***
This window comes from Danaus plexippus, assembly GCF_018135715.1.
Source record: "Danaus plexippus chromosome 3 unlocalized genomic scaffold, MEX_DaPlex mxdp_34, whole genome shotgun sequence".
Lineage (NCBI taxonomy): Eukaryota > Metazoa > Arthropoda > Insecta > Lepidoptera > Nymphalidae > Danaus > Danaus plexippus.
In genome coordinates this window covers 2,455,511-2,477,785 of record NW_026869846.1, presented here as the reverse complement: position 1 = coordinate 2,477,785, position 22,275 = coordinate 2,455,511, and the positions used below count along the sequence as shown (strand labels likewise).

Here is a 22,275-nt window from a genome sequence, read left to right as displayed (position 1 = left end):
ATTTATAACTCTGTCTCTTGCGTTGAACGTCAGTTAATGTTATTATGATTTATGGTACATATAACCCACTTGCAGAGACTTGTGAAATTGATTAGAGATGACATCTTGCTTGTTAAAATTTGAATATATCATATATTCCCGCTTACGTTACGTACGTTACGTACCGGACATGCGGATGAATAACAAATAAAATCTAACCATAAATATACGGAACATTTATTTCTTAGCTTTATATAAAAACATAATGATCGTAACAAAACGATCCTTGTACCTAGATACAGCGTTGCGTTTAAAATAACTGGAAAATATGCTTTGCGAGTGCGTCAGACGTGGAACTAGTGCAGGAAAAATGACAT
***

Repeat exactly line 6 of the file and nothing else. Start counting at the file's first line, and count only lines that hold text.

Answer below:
ATTTATAACTCTGTCTCTTGCGTTGAACGTCAGTTAATGTTATTATGATTTATGGTACATATAACCCACTTGCAGAGACTTGTGAAATTGATTAGAGATGACATCTTGCTTGTTAAAATTTGAATATATCATATATTCCCGCTTACGTTACGTACGTTACGTACCGGACATGCGGATGAATAACAAATAAAATCTAACCATAAATATACGGAACATTTATTTCTTAGCTTTATATAAAAACATAATGATCGTAACAAAACGATCCTTGTACCTAGATACAGCGTTGCGTTTAAAATAACTGGAAAATATGCTTTGCGAGTGCGTCAGACGTGGAACTAGTGCAGGAAAAATGACAT